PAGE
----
One of the greatest challenges currently facing wild animal and plant populations is tackled in a new book.
Genetic Management of Fragmented Animal & Plant Populations
Photographer: Unknown © Oxford University Press
The natural world now exits mostly in pieces, with human activity over the last 500 years profoundly reducing and fragmenting natural habitats. Wild plant and animal populations surviving in these habitat fragments are typically small and isolated. These populations are likely to be suffering from the loss of genetic diversity leading to a limited ability to evolve, as well as reduced fitness, as a consequence of inbreeding, making them more prone to extinction. That’s the bad news.
The good news is that these negative effects can often be reversed by re-establishing gene flow between isolated populations, a process termed genetic rescue. But genetic rescue is currently very rarely undertaken. As a consequence, many small isolated populations will unnecessarily go extinct for genetic reasons. We estimate that currently there are well over a million small isolated populations of threatened species are in need of genetic rescue. This is one of the greatest unmet challenges currently facing conservation biology.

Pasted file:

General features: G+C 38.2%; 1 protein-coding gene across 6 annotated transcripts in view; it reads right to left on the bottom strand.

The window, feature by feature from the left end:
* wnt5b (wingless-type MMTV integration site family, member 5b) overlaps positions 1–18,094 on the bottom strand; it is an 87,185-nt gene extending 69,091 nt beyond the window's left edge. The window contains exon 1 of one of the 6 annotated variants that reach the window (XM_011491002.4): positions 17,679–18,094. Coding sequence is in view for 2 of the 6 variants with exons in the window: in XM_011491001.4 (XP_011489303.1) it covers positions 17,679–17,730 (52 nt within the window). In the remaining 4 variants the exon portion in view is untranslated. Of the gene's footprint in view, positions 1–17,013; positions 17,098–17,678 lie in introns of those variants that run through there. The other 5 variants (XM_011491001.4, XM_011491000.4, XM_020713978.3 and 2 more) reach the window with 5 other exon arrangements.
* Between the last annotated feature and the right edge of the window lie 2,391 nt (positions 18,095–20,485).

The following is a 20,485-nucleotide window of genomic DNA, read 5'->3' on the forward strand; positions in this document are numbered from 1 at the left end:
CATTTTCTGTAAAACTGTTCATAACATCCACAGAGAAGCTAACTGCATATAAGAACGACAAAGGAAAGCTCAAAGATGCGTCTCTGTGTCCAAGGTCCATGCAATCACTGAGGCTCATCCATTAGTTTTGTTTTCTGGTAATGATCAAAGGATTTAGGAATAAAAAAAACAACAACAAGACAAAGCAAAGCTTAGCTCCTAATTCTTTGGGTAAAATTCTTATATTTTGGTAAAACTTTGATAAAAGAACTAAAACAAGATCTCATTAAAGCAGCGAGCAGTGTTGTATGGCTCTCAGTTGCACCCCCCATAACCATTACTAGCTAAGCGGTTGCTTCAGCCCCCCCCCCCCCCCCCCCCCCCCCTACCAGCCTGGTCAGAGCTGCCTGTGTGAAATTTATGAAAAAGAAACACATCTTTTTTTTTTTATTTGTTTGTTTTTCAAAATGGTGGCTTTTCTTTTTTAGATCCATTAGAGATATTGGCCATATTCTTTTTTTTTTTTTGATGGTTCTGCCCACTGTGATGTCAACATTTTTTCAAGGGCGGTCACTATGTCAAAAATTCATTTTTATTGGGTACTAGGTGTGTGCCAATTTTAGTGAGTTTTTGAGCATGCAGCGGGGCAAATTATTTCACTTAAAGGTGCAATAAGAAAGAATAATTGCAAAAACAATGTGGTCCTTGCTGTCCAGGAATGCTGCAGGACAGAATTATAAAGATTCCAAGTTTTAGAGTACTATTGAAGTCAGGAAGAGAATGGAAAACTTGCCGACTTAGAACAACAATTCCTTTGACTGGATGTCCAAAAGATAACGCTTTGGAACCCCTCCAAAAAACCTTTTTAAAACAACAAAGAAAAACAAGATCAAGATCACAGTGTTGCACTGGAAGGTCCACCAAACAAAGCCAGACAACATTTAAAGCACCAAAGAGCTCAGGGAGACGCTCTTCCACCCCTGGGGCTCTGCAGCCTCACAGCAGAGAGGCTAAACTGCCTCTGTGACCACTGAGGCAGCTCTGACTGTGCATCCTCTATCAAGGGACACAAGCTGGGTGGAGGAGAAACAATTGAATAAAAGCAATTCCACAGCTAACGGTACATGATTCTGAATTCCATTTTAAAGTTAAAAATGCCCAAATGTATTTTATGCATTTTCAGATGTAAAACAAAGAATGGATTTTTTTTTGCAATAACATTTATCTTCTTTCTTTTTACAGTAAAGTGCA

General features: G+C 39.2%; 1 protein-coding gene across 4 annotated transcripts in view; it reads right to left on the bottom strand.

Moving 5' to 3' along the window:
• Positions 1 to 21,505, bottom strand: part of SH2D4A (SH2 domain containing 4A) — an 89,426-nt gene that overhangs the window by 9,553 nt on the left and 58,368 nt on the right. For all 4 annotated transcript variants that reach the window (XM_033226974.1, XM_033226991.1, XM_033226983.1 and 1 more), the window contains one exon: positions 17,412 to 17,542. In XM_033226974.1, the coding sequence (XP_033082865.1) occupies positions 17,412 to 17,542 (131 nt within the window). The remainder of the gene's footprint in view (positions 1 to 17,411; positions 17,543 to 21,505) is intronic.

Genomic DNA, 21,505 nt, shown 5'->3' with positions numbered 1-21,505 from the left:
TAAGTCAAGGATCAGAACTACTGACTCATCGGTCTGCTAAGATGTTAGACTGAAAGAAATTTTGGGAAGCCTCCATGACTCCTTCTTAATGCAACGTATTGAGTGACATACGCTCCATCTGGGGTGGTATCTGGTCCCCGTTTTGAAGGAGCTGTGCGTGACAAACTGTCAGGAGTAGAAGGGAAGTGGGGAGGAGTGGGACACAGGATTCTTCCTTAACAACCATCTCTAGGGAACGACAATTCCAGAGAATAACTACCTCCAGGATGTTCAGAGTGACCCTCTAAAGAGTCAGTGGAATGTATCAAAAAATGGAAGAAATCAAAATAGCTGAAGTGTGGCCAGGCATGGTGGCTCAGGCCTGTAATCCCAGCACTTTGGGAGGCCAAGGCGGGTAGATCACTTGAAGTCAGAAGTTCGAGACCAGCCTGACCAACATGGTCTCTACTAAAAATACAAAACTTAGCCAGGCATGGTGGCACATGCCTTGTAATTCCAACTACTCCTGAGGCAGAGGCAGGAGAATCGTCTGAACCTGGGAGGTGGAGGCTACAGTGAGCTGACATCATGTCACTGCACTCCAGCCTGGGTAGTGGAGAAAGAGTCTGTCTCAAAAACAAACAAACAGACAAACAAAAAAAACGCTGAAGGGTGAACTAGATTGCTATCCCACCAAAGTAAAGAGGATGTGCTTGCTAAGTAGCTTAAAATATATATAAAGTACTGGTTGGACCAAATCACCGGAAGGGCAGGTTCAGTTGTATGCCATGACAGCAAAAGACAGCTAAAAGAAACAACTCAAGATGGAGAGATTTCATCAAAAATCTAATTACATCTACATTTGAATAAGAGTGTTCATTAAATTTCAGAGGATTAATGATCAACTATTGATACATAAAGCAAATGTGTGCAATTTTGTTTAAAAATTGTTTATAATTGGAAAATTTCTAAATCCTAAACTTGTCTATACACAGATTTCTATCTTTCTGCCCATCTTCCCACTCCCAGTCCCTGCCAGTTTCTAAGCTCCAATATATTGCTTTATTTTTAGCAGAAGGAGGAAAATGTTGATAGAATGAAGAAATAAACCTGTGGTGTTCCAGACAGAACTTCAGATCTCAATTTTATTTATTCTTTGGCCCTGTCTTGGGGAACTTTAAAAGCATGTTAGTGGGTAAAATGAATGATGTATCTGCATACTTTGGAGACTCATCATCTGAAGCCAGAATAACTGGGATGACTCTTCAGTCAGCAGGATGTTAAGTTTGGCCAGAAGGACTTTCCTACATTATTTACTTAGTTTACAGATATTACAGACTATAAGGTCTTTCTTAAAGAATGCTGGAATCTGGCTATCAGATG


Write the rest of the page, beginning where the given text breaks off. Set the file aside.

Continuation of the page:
High resolution genetic techniques are often used to detect differentiation among isolated populations, with many studies then concluding that genetically differentiated populations should be managed separately. However, in many cases this differentiation may be the recent product of population fragmentation and not natural. We are hoping to see a paradigm shift in wildlife management where the detection of genetic differentiation will prompt the question of whether genetic rescue is needed, rather than simply opting for separate management and often increased population extinction.
Although rapidly advancing genetic and genomic technologies are continually providing new tools to measure population differentiation and its consequences, adequate guidance on using these data for effective conservation has been lacking. This book is aimed at bridging the gap between conservation and evolutionary genetics theory, molecular data analysis and wildlife management practice. It provides a thorough exploration of the genetic issues faced by fragmented populations, the reasons why the use of genetic rescue has been limited to date and the theory and practicalities of re-establishing gene flow.
The book, over 5 years in the writing, represents an international collaboration by a team of scientists from Australia and the USA. It compromises 15 chapters and over 400 pages with examples and case studies from around the world.
Dr Mark Eldridge, Principal Research Scientist, Terrestrial Vertebrates, Australian Museum Research Institute
Emeritus Professor Dick Frankham, Research Associate, Australian Museum Research Institute; School of Biological Science, Macquarie University
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